File this one under ‘too crazy not to be true’. The deep personal friendship between outspoken civil rights activist Ann Atwater and Ku Klux Klan leader turned fellow civil rights activist C.P. Ellis is as inspiring as it is extraordinary. The new drama “The Best of Enemies” tells their remarkable story which is nothing short of improbable.
The film is based on Osha Gray Davidson’s 1996 book The Best of Enemies: Race and Redemption in the New South. It marks the feature film debut for Robin Bissell who directs and wrote the screenplay. Bissell spent a ton of time with Atwater learning from her experiences and getting valuable input. The two became close with Atwater giving Bissell’s script her enthusiastic stamp of approval. Sadly she would pass away in June of 2016.
The film is driven by two equally big yet equally fabulous performances. Taraji P. Henson loses herself playing Atwater, a single mother raising her children in the powder keg that was 1971 Durham, North Carolina. A notorious fireball (even earning herself the nickname Roughhouse Annie), she was an ardent community organizer and the face of a local hard-working activist group.
C.P. Ellis is played by the always fiercely committed Sam Rockwell. In Bissell’s telling Ellis runs a small full service gas station (he was actually a college maintenance man) which barely offers enough income to support his wife and kids. But people around town mostly know him as the president of Durham’s chapter of the Ku Klux Klan. This earns him the respect of the prejudiced white community, understandably draws the ire of the black community, and sets him up as a puppet for opportunistic local politicians.
A suspicious fire at a black elementary school pushes integration to the forefront of local conversation. The white supremacists see it as segregation’s last stand and they have a stacked City Council to back them. The outspoken Atwater leads the other side who are willing to defend their children and their rights regardless of the cost. As the threat of violence intensifies Bill Riddick (a pitch-perfect Babou Ceesay), a lawyer and organizer from Raleigh, is brought in to mediate a 10-day “Save Our Schools” community summit to find a public resolution. I bet you can guess who he chooses as his co-chairs?
Bissell’s script tees up several big scenes especially for Henson. They certainly come across as attention-getters but it helps that Henson knocks it out of the park. She’s also given some meaty monologues which not only highlights the performance, but shows Bissell’s smart handling of dialogue. Sure they can be a bit on-the-nose, but they always feel genuine and in tune with the characters and story.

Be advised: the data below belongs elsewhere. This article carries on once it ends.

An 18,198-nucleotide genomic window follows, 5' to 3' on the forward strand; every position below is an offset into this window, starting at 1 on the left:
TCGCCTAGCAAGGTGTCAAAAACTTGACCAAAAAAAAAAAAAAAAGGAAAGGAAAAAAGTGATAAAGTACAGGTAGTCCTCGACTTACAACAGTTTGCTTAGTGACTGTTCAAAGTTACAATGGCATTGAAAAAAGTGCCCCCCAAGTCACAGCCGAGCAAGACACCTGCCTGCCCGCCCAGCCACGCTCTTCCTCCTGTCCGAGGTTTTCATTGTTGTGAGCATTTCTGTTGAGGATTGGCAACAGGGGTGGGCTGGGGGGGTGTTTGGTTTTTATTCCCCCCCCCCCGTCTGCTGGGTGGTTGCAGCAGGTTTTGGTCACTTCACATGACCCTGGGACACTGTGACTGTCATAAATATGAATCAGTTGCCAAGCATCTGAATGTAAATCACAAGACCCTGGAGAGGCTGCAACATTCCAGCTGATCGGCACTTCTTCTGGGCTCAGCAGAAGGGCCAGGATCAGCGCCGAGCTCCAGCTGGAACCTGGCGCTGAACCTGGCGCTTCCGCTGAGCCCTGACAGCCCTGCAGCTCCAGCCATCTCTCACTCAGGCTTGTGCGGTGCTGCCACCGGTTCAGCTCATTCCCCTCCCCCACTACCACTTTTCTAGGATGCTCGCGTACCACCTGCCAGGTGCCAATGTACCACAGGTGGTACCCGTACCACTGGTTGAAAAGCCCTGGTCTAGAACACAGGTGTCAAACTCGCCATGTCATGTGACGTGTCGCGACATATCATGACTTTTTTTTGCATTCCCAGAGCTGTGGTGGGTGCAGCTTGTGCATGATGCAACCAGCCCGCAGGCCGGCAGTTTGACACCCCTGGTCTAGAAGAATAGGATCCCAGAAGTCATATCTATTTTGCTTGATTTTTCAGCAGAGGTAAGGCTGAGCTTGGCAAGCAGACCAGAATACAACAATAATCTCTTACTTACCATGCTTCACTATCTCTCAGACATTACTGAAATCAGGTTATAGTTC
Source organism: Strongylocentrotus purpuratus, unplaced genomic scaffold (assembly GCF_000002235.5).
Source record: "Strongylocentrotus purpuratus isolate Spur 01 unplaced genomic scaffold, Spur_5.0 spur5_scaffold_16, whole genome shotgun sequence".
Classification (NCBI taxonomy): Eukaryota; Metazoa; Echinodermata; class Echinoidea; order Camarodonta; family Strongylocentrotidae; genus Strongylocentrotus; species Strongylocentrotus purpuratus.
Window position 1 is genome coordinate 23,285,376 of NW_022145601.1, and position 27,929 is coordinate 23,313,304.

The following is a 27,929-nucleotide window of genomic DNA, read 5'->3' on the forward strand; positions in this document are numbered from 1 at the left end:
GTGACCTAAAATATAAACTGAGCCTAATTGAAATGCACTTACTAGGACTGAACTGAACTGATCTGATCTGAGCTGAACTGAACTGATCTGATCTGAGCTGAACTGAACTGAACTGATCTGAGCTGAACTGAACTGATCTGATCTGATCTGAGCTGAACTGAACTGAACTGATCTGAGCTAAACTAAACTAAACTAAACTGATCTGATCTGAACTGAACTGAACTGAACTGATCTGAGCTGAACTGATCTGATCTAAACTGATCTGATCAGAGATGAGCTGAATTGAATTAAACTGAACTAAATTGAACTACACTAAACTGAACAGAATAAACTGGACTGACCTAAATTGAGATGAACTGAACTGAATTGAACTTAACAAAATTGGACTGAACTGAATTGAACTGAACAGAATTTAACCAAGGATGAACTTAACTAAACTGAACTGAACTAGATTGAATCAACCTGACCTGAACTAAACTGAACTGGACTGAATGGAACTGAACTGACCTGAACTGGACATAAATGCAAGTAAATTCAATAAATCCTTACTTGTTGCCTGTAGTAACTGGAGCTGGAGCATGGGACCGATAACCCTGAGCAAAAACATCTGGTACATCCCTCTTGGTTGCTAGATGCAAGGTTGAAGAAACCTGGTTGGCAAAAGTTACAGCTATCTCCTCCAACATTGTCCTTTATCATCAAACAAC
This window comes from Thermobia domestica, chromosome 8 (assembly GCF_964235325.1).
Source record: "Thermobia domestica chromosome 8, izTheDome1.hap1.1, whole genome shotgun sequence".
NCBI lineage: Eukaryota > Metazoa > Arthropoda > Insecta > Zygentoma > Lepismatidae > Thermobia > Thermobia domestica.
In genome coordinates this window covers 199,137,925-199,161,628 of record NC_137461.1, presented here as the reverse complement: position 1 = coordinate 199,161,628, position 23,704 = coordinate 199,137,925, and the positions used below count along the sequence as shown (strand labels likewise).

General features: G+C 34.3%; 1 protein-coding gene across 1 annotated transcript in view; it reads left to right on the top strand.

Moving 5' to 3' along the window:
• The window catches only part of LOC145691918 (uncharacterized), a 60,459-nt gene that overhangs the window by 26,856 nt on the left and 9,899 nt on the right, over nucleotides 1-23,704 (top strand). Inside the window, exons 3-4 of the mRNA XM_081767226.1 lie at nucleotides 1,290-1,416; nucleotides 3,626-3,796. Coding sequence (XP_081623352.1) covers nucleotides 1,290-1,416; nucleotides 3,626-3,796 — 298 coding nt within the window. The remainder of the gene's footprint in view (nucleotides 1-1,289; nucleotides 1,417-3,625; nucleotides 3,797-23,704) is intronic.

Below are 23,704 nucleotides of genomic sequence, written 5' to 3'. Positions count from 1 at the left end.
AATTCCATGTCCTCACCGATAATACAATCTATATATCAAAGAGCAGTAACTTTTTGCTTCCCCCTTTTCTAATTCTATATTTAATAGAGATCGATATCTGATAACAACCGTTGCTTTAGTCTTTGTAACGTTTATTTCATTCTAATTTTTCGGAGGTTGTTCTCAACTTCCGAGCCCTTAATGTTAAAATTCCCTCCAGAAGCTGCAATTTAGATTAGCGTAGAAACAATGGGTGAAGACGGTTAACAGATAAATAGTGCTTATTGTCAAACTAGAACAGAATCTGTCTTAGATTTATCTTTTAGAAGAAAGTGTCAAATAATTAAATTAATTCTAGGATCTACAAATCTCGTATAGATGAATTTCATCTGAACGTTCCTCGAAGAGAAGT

The second half shifts more of its focus to Ellis and not because of some racially insensitive preference of the filmmaker (I’ve actually seen that intimated). Ellis’ transformation is not only key to where the story is going but true to the real-life relationship at the film’s center. Bissell doesn’t sugarcoat Ellis’ deep-rooted prejudice, but he does give Ellis some emotional complexities and personal insecurities which paint him as more than your run-of-the-mill stereotype. Rockwell is superb.
Other strengths of the film – I like how it captures the early seventies southern setting complete with its boiling racial tensions. The ugliness of white supremacy and the powerful influence the Klan still brandished is captured and conveyed in a palpable way. I also can’t say enough about the supporting cast. Ceesay, Anne Heche, Wes Bentley, Bruce McGill, and John Gallagher, Jr. all deliver. My only real beefs – There are second half stretches where we simply don’t get enough of Henson. And at just over 130 minutes couldn’t a little more time be given to the personal side of Ellis and Atwater’s budding friendship?
It’s pretty easy to predict some of the reactions “The Best of Enemies” is sure to provoke. Expect plenty of critical snark and quick dismissals along with the inevitable “white savior” tag (I’m sorry, but if the film has a true “savior” its Bill Riddick). Sadly, for some it doesn’t matter how much truth is in the storytelling. Unless the film is blistering, brash and screaming at the top of its lungs it won’t penetrate those looking at this subject matter through their own specific prism. That’s a shame because the harsh labels and strange readings can’t keep this from being a thoughtful and worthwhile picture. And boy is there room for its message, especially in today’s far-from-colorblind society.
VERDICT – 4 STARS